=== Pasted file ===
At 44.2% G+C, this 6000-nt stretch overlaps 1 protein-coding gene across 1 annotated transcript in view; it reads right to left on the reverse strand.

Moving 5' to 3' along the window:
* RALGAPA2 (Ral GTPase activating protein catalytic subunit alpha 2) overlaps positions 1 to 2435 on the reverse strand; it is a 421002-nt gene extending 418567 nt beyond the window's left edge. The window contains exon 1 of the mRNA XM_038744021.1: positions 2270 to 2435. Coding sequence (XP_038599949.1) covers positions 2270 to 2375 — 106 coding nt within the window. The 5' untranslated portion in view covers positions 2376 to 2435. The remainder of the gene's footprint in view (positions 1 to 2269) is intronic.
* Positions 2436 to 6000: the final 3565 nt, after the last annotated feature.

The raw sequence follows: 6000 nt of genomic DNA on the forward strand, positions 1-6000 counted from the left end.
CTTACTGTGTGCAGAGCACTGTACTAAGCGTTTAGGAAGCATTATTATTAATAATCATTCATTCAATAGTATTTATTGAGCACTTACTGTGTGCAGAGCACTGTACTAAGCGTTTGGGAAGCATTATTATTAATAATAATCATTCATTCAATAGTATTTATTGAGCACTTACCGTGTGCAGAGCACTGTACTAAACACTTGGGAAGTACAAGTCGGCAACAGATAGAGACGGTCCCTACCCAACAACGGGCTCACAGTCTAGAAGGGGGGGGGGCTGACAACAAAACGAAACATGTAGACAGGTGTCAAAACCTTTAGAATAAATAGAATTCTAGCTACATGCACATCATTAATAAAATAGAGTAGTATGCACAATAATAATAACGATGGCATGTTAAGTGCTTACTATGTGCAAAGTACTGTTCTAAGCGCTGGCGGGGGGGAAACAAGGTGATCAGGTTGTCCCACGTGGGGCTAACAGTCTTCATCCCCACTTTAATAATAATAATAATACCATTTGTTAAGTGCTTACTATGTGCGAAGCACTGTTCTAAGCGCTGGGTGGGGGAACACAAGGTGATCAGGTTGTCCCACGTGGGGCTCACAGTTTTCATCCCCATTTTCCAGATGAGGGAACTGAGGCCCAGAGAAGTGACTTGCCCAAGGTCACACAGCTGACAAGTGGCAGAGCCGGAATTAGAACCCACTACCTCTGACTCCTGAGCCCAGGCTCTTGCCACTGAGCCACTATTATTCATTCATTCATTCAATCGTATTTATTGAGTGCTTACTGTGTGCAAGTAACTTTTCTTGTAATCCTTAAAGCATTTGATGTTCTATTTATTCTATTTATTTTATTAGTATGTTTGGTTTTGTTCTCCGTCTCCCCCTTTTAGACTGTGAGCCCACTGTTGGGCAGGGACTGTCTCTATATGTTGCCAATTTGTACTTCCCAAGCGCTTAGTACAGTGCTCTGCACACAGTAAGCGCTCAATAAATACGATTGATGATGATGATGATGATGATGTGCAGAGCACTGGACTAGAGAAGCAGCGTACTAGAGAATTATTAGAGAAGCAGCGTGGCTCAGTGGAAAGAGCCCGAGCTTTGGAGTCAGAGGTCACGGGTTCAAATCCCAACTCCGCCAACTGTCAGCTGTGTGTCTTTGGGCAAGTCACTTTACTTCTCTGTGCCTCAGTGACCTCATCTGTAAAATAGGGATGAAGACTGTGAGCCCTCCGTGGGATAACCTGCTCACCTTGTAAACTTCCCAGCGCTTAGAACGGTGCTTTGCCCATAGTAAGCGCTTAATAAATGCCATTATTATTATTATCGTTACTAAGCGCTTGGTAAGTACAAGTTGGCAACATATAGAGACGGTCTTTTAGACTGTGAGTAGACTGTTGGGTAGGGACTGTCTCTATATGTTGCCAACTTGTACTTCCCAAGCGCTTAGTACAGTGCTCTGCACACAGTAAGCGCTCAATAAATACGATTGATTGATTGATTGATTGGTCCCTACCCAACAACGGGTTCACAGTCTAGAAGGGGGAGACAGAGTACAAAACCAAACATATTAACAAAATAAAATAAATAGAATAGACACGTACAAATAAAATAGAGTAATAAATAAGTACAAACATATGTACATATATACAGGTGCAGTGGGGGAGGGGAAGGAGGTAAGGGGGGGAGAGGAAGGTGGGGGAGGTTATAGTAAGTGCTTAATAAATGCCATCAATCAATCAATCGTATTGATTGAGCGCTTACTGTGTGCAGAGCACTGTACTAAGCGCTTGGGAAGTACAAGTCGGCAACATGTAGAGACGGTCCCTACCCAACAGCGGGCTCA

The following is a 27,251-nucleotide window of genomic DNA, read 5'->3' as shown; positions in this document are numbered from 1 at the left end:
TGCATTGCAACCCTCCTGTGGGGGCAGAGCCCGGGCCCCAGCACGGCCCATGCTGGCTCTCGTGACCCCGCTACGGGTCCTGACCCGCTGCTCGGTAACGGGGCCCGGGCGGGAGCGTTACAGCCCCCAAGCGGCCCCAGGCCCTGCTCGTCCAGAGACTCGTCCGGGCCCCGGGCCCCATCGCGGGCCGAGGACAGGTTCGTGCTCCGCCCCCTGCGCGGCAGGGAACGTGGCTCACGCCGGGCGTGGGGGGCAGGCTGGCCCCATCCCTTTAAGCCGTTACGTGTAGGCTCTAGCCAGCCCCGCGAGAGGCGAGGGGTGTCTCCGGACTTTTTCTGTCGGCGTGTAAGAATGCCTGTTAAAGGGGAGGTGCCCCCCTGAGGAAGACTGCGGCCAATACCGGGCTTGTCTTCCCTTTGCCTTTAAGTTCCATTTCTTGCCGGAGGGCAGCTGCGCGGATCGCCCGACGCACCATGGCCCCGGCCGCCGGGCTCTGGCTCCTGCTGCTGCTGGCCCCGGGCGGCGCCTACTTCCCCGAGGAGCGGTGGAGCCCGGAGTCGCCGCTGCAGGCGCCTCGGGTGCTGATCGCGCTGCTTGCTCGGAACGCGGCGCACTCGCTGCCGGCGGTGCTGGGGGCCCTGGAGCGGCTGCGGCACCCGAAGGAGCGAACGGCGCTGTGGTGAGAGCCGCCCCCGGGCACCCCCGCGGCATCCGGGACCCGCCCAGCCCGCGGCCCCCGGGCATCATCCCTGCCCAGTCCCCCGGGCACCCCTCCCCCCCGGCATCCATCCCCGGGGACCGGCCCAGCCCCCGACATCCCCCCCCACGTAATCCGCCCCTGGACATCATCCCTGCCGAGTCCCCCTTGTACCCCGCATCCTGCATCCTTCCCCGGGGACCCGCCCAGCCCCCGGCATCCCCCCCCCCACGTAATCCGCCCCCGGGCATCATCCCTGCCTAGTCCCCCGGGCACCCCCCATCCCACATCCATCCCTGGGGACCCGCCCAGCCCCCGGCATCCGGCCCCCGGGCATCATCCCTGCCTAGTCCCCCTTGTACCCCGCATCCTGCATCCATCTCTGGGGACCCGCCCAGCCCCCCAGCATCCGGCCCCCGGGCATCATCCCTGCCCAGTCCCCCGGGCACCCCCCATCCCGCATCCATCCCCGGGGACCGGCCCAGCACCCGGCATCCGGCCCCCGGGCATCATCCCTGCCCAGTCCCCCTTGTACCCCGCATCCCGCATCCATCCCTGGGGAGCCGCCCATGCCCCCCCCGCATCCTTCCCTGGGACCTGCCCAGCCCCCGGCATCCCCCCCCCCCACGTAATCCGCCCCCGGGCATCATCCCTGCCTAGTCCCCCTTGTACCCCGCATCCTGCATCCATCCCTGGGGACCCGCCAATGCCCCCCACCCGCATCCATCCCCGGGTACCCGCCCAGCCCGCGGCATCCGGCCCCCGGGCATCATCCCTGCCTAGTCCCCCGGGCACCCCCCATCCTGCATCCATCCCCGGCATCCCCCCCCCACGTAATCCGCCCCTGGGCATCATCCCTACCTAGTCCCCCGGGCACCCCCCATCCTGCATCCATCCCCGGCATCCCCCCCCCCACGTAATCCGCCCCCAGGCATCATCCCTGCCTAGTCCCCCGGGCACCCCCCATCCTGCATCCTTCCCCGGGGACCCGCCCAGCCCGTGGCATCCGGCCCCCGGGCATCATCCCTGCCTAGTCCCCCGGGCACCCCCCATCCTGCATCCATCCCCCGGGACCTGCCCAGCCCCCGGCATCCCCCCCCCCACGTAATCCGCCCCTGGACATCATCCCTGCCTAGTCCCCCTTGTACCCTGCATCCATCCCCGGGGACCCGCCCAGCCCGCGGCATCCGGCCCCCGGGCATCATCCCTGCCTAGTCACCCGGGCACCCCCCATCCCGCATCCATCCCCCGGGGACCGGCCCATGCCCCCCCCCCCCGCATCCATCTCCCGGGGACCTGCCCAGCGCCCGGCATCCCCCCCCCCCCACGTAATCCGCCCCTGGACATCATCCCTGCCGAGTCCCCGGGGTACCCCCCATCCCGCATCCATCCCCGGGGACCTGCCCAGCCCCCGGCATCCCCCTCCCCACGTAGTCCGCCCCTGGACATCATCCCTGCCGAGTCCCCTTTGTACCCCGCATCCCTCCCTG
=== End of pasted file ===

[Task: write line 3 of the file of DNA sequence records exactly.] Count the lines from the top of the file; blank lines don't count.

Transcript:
* RALGAPA2 (Ral GTPase activating protein catalytic subunit alpha 2) overlaps positions 1 to 2435 on the reverse strand; it is a 421002-nt gene extending 418567 nt beyond the window's left edge. The window contains exon 1 of the mRNA XM_038744021.1: positions 2270 to 2435. Coding sequence (XP_038599949.1) covers positions 2270 to 2375 — 106 coding nt within the window. The 5' untranslated portion in view covers positions 2376 to 2435. The remainder of the gene's footprint in view (positions 1 to 2269) is intronic.